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Salt Lake City, Utah – Today, Colorado Common Cause, Alliance for a Better UTAH and a Utah open government activist and resident of Vernal, Utah, joined together to contest Uintah County’s decision to hide documents that would shed light on a closed-door meeting between county officials, Governor Herbert’s Administration and oil shale lobbyists on March 27th. An appeal with the Utah State Records Committee asserts that commissioners’ attempts to keep the records sealed are in violation of the state’s open records laws. This action is the latest in a series of condemnations of the meeting and attempts to inform the public of what really happened during it.

Colorado Common Cause Executive Director Elena Nunez, Alliance for a Better UTAH Executive Director Maryann Martindale and Utah attorney Sandra Hansen filed the appeal today. It contests the commissioners’ claim that minutes from the March 27th meeting in Vernal, Utah, are “protected” documents. According to the appeal, the commissioners have failed to meet the standards for “protecting” documents laid out in either the Government Records Access and Management Act (“GRAMA”) or the Open and Public Meetings Act (“OPMA”). The appeal argues that Uintah County must therefore disclose all documents in its possession concerning the March 27th meeting, including the complete and unabridged minutes.

“We made a simple request,” said Executive Director Nunez. “This is a meeting of public officials that was held in a public building. Industry lobbyists were invited to it, and then the doors were closed, locking the public out. We believe taxpayers have a right to know what happened behind those doors, and it’s disturbing that Uintah County commissioners are going to such lengths to keep it a secret.”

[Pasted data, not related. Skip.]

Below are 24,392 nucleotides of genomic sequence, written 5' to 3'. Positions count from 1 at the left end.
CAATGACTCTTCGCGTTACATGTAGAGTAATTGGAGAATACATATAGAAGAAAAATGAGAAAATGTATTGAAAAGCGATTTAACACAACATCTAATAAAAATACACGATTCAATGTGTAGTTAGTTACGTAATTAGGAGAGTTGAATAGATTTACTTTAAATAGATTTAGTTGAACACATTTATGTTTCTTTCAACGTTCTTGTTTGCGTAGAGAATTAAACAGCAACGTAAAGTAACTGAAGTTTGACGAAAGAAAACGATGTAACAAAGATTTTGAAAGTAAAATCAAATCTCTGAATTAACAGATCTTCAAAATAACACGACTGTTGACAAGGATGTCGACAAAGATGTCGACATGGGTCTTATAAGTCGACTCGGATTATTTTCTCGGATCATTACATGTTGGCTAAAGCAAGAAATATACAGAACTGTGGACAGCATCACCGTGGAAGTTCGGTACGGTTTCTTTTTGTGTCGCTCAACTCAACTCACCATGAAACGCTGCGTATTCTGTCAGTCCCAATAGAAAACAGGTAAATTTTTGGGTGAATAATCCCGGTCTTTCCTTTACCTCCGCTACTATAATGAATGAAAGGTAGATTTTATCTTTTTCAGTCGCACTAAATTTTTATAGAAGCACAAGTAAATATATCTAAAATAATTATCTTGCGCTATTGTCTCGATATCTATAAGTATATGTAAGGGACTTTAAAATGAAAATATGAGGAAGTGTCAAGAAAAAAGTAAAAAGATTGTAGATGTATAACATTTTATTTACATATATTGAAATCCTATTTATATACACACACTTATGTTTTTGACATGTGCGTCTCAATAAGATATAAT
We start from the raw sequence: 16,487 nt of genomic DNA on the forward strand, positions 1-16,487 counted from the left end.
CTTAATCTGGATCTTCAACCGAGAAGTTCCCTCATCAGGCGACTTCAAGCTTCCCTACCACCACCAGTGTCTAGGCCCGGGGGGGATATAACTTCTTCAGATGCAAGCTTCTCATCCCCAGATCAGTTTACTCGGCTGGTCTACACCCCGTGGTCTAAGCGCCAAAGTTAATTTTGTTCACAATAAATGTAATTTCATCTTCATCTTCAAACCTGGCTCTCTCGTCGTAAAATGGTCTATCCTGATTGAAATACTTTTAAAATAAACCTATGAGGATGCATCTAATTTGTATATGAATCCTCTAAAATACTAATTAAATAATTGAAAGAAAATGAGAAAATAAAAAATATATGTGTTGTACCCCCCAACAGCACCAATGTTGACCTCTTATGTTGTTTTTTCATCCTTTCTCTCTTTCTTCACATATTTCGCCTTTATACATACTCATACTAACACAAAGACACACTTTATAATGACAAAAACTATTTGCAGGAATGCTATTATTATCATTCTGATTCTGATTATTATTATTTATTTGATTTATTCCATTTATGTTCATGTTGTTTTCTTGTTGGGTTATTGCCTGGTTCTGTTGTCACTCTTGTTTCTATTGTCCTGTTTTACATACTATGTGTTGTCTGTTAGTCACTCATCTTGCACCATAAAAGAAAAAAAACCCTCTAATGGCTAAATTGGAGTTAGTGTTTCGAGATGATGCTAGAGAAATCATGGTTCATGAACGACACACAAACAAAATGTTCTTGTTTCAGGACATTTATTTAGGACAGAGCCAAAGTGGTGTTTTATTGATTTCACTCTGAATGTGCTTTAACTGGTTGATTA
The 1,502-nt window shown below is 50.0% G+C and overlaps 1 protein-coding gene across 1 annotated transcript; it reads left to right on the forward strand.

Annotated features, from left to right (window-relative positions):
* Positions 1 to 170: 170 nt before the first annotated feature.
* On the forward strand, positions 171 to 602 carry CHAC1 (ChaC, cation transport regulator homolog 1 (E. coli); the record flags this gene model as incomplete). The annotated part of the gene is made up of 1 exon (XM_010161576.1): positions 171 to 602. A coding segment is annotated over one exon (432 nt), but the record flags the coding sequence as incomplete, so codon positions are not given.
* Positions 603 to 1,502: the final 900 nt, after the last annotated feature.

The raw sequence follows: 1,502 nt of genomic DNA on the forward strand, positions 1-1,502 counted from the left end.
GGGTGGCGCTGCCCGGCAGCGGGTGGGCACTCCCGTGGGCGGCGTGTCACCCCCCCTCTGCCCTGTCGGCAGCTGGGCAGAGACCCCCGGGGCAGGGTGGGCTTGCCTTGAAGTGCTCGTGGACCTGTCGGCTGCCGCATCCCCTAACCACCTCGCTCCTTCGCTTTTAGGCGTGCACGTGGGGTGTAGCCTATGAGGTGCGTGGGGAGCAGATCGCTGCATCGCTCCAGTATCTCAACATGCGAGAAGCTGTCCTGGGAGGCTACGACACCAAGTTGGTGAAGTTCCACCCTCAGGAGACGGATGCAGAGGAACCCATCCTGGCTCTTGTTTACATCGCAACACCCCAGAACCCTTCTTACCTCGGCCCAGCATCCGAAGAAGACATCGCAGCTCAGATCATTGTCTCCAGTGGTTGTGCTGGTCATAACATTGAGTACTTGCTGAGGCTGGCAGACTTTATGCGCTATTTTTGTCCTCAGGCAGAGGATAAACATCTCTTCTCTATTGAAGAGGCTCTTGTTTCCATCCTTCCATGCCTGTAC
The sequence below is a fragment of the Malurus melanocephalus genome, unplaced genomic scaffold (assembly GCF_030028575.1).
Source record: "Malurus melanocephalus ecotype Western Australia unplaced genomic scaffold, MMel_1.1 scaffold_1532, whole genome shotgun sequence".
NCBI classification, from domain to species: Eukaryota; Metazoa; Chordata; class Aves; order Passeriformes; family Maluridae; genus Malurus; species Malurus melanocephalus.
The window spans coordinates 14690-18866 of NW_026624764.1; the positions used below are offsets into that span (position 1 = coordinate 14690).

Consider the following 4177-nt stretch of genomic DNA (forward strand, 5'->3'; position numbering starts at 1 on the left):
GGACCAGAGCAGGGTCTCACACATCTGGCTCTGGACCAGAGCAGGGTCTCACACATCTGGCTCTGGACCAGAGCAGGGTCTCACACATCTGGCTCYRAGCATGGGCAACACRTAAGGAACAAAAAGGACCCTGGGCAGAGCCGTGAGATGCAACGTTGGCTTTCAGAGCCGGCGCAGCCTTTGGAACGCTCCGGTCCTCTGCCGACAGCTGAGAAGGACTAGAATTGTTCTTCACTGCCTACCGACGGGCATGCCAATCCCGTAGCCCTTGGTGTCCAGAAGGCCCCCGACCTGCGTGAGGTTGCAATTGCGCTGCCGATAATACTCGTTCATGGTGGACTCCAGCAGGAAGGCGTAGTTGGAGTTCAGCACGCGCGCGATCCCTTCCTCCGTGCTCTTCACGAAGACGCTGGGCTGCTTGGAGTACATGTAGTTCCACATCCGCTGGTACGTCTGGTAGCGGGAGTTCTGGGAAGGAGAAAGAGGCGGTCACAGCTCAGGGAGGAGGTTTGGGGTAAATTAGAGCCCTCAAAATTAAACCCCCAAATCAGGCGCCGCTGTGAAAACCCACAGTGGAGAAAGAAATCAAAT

Colorado Common Cause first asked for the records from the “closed door” meeting on May 1st, when it filed an open records request with Uintah County. Records not withheld by Uintah County prove that language was discus sed for a “joint resolution” condemning the Bureau of Land Management’s decision to alter its Oil Shale and Tar Sands Programmatic Environmental Impact Statement ). Those records also reveal that oil shale lobbyists influenced the wording of the “joint resolution,” versions of which were later passed by each of the counties that attended the meeting.

“Uintah county officials are trying to keep their meeting with oil shale lobbyists and Governor Herbert’s representatives secret,” said Executive Director Martindale. “There’s no reason for Uintah commissioners to keep what happened during the meeting secret unless their actions violated the public trust. They may have broken one set of laws by having the meeting, now they’re twisting another as part of a cover-up.”

Sandra Hansen also filed a lawsuit on Monday in state district court, charging that Uintah County Commissioners Darlene Burns, Mike McKee and Mark Raymond broke state law by hosting the meeting.

Vernal meeting continues to inspire public outrage

Since news of the Vernal meeting broke, the public and the media have condemned its secretive nature. The Standard-Examiner and Salt Lake Tribune both editorialized against the “clandestine” nature of the meeting. The Examiner went so far as to call for the Utah Attorney General to open an investigation into what really went on at the meeting.

Joel Campbell, an associate journalism professor at Brigham Young University and a Tribune columnist, joined the Examiner in calling for an investigation into the meeting.

Colorado Common Cause ran print ads in the Vernal Express and Uintah Basin Standard to inform the area’s residents of their commissioners’ action. The government and industry watchdog group, The Checks and Balances Project, went so far as to run online newspaper ads and a web video informing the public of what occurred in Vernal and encouraging them to let county officials know their displeasure.

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